The Liberal Democrats will be offering "fresh choices" to voters with pledges to cut crime and scrap the council tax, Sir Menzies Campbell says.
Local elections are set for Thursday, 4 May - with 4,360 council seats up for grabs across England.
The polls will mark the first national test for the party's new leader.
He says Lib Dems are ready to challenge Labour in the cities, and "fight the Conservatives" despite "their attempts to reinvent themselves".
At the launch of the Lib Dem local election campaign, Sir Menzies predicted his party "will be winning more votes, more councillors and control of more councils" than it did in 2002, when many of these seats were last contested.
He said the party's record in local government was "vital to our success nationally", adding that "people can see that voting Liberal Democrat makes a difference to their lives".
"You can be assured that wherever you are the Liberal Democrats will be offering fresh choices and new directions," he said.
"Putting a premium on protecting and improving the environment, as you might expect, but also improving community safety, tackling crime and clamping down on anti-social behaviour.
"Clearing up problems in some of our most deprived and neglected areas. Areas that were once solid Labour for generations but have got fed up of too much talk and not enough delivery
"We're challenging Labour in the big cities - where the Conservatives have long since disappeared from view.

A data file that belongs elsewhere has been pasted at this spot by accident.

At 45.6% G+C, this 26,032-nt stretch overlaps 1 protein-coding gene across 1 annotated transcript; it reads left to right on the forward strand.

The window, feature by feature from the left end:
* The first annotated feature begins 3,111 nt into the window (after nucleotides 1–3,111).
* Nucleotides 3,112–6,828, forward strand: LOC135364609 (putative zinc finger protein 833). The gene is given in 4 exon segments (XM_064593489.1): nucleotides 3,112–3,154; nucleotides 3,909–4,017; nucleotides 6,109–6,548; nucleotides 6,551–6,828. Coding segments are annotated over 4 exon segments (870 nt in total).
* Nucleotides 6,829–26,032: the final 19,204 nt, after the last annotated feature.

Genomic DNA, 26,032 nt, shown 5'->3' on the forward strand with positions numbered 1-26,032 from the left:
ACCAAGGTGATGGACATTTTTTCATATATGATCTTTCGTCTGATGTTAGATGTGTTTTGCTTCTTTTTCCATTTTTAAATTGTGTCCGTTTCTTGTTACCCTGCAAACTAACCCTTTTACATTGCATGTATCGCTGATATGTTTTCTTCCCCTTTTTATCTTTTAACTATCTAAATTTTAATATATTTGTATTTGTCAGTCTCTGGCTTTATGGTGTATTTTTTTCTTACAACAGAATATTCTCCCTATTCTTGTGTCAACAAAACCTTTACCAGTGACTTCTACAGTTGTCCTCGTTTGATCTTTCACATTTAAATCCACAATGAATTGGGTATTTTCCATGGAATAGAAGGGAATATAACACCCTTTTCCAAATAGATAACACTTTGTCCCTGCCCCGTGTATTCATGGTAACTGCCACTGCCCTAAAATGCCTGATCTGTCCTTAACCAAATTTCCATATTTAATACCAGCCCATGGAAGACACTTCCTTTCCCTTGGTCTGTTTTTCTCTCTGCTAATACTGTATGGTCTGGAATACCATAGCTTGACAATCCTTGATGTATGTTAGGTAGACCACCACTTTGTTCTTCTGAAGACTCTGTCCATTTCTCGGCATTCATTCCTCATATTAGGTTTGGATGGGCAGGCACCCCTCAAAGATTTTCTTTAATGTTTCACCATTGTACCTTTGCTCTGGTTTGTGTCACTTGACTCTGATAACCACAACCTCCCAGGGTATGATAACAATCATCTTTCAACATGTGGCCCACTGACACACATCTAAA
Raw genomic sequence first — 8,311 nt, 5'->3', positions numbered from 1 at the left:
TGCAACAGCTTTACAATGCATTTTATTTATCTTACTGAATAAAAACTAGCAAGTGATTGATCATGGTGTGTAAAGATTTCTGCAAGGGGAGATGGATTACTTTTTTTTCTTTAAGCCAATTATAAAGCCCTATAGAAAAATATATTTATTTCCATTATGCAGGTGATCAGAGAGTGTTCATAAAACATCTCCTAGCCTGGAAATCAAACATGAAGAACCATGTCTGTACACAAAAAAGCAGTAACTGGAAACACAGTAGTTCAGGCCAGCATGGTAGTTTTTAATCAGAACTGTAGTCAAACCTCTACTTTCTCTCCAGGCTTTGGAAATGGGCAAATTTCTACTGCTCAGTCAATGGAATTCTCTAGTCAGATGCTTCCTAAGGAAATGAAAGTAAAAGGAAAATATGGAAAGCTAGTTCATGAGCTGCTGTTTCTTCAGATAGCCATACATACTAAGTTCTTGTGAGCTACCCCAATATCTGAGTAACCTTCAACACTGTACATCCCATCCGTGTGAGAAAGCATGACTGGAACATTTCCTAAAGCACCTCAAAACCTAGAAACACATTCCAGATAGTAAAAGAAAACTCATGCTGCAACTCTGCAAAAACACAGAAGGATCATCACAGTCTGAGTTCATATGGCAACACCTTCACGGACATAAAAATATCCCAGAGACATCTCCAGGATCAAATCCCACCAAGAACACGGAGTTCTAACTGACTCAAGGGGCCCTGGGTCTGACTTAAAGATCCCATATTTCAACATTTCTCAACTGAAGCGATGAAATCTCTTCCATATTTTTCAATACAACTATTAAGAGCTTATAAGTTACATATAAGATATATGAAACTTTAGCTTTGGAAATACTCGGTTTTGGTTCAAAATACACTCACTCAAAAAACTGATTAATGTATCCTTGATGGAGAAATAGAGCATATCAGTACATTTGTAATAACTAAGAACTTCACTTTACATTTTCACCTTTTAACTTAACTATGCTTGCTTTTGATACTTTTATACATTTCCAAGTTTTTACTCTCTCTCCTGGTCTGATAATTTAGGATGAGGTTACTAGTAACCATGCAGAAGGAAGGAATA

"We're fighting the Conservatives in the shires and suburbs, and gaining ground in spite of their attempts to reinvent themselves."
Sir Menzies says his party has done particularly well in recent local elections by winning support from disillusioned Conservatives and voters opposed to the war in Iraq.
However, he accepts that "things have changed" due to "a revitalised Conservative party" and the fact that Iraq is "less salient as an electoral issue".
The Lib Dems will be "placing a premium on protecting and improving the environment", he said.
They also plan to continue pressing for the abolition of the council tax, with average bills reaching more than £1,200, without last year's government offer of a £200 rebate for pensioner households, he said.
Instead, the Lib Dems want to see a local taxation system based on the ability to pay.
But Labour Party chairman Ian McCartney attacked the Lib Dem record on crime saying they had voted against a series of government measures aimed at tackling public disorder.
"The Lib Dems voted against dispersal orders which gave local councils and police the powers to break up teen gangs," he said.
"Despite what they say locally, the Lib Dems would deprive police and local authorities the powers they need to take on the vandals and bullies. They would put the rights of the criminal ahead of the victim and undo Labour's key measures to tackle anti-social behaviour," he added.